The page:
Any dollar gains, however, were likely capped by more gloomy data on the home front. The Institute for Supply Management reported that its index of manufacturing activity declined to 32.4% in December, from 36.2% in November. It was the fifth straight monthly drop, marked the lowest point in more than 20 years, and was totally counter to economists’ expectations for a rise to 36.3. Readings under 50 indicate contraction in the industry.
“The decline covers the full breadth of manufacturing industries, as none of the industries in the sector report growth at this time,” wrote Norbert Ore, chairman of the ISM.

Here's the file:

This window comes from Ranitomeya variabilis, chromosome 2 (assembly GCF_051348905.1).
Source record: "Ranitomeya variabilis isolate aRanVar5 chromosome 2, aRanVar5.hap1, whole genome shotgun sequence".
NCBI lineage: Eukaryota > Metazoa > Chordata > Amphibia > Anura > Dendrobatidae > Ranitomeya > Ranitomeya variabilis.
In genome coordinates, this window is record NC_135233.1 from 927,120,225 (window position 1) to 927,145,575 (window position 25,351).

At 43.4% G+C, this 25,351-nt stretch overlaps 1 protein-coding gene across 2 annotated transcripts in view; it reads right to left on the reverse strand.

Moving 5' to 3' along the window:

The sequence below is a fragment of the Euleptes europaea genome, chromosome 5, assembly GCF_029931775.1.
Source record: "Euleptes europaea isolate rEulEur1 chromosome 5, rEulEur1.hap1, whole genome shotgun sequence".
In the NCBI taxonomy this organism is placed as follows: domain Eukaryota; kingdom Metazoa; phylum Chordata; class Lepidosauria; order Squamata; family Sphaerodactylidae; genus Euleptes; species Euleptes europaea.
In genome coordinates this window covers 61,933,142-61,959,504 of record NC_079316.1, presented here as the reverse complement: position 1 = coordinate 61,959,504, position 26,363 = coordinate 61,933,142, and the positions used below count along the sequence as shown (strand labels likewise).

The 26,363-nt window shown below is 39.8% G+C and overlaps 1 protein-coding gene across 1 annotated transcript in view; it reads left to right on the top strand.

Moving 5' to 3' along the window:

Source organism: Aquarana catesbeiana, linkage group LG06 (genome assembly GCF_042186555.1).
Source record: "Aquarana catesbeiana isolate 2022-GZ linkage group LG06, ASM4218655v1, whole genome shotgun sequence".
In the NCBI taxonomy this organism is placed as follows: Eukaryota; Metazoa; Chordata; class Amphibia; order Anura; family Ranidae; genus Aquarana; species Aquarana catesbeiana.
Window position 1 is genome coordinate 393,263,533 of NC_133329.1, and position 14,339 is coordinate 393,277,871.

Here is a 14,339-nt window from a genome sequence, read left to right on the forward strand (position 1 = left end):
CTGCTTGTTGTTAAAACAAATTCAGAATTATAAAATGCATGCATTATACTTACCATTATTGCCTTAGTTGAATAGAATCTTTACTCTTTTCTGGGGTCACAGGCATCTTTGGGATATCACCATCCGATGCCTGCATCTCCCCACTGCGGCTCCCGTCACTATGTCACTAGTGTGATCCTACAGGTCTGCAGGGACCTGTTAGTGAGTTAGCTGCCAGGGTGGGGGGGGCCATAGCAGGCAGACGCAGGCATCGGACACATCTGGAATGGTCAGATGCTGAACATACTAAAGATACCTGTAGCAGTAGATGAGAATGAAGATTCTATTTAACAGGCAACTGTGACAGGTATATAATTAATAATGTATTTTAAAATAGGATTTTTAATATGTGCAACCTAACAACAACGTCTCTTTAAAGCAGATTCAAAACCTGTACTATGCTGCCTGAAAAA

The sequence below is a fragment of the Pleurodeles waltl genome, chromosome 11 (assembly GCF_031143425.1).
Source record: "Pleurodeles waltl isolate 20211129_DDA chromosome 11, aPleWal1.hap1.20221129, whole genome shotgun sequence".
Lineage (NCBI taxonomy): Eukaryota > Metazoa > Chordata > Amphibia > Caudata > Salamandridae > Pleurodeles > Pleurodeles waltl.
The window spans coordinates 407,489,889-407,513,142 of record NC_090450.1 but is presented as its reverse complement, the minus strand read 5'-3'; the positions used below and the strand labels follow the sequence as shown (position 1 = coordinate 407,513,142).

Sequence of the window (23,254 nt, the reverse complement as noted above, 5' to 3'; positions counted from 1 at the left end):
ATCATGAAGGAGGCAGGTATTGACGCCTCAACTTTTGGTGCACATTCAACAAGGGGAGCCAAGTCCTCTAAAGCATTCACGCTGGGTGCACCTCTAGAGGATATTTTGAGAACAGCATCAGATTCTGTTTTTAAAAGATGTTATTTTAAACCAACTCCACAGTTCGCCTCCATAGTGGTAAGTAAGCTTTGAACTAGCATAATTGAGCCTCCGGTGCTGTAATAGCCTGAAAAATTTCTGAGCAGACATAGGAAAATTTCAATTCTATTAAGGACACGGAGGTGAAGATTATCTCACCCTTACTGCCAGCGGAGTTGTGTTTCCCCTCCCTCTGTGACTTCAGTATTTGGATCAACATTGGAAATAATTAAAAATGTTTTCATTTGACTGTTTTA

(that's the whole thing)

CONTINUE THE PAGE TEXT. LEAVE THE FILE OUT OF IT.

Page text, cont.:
That caused John Brynjolfsson, the managing director of hedge fund Armored Wolf in Aliso Viejo, California, to write that the report indicates: “Macroeconomically, we’re in a freefall … That’s a complete destruction in industrial production and demand, and this is likely to keep pressure on the commodity sector in general.”
The ISM also said that new orders now have contracted for 13 consecutive months, and are at the lowest level on record, going back to January 1948. Manufacturing payrolls also shrank, as the employment index fell to 29.9% from November's 34.2%.
In the energy market on Friday, oil initially dropped but then busted back to the upside, with crude for February delivery closing at $46.34/barrel, up $1.74 from the short Wednesday session and $7.31 from Tuesday. February reformulated gasoline gained 8 cents from Tuesday, to $1.1105/gallon.